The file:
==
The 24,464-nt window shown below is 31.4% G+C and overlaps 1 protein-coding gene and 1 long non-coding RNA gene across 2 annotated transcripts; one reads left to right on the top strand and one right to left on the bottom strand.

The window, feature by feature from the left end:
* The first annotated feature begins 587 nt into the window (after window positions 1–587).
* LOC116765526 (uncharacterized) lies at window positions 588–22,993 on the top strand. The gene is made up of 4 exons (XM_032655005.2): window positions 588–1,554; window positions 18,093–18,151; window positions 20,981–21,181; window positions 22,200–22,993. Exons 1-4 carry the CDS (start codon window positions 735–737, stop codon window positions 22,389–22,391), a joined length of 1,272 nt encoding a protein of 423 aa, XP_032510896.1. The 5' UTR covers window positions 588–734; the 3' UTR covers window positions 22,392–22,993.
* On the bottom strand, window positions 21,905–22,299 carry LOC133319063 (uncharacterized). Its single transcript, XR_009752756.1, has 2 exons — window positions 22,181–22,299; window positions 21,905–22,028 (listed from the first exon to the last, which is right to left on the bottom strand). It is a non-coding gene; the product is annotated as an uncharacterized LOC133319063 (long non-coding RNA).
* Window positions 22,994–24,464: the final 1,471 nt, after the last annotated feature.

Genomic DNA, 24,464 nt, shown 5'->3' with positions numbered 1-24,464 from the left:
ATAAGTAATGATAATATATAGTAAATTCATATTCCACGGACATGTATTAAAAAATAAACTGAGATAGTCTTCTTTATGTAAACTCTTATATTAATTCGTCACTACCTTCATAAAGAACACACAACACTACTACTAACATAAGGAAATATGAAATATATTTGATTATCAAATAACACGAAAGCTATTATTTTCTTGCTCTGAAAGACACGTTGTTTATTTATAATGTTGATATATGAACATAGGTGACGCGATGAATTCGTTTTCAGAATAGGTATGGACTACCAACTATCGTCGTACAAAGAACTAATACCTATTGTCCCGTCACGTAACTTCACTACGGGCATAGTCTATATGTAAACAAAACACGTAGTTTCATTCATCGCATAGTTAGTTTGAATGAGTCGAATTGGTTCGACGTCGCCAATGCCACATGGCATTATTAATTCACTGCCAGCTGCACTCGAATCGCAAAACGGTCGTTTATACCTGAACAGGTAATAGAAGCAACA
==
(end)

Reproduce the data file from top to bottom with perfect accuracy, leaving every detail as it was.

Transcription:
The 24,464-nt window shown below is 31.4% G+C and overlaps 1 protein-coding gene and 1 long non-coding RNA gene across 2 annotated transcripts; one reads left to right on the top strand and one right to left on the bottom strand.

The window, feature by feature from the left end:
* The first annotated feature begins 587 nt into the window (after window positions 1–587).
* LOC116765526 (uncharacterized) lies at window positions 588–22,993 on the top strand. The gene is made up of 4 exons (XM_032655005.2): window positions 588–1,554; window positions 18,093–18,151; window positions 20,981–21,181; window positions 22,200–22,993. Exons 1-4 carry the CDS (start codon window positions 735–737, stop codon window positions 22,389–22,391), a joined length of 1,272 nt encoding a protein of 423 aa, XP_032510896.1. The 5' UTR covers window positions 588–734; the 3' UTR covers window positions 22,392–22,993.
* On the bottom strand, window positions 21,905–22,299 carry LOC133319063 (uncharacterized). Its single transcript, XR_009752756.1, has 2 exons — window positions 22,181–22,299; window positions 21,905–22,028 (listed from the first exon to the last, which is right to left on the bottom strand). It is a non-coding gene; the product is annotated as an uncharacterized LOC133319063 (long non-coding RNA).
* Window positions 22,994–24,464: the final 1,471 nt, after the last annotated feature.

Genomic DNA, 24,464 nt, shown 5'->3' with positions numbered 1-24,464 from the left:
ATAAGTAATGATAATATATAGTAAATTCATATTCCACGGACATGTATTAAAAAATAAACTGAGATAGTCTTCTTTATGTAAACTCTTATATTAATTCGTCACTACCTTCATAAAGAACACACAACACTACTACTAACATAAGGAAATATGAAATATATTTGATTATCAAATAACACGAAAGCTATTATTTTCTTGCTCTGAAAGACACGTTGTTTATTTATAATGTTGATATATGAACATAGGTGACGCGATGAATTCGTTTTCAGAATAGGTATGGACTACCAACTATCGTCGTACAAAGAACTAATACCTATTGTCCCGTCACGTAACTTCACTACGGGCATAGTCTATATGTAAACAAAACACGTAGTTTCATTCATCGCATAGTTAGTTTGAATGAGTCGAATTGGTTCGACGTCGCCAATGCCACATGGCATTATTAATTCACTGCCAGCTGCACTCGAATCGCAAAACGGTCGTTTATACCTGAACAGGTAATAGAAGCAACA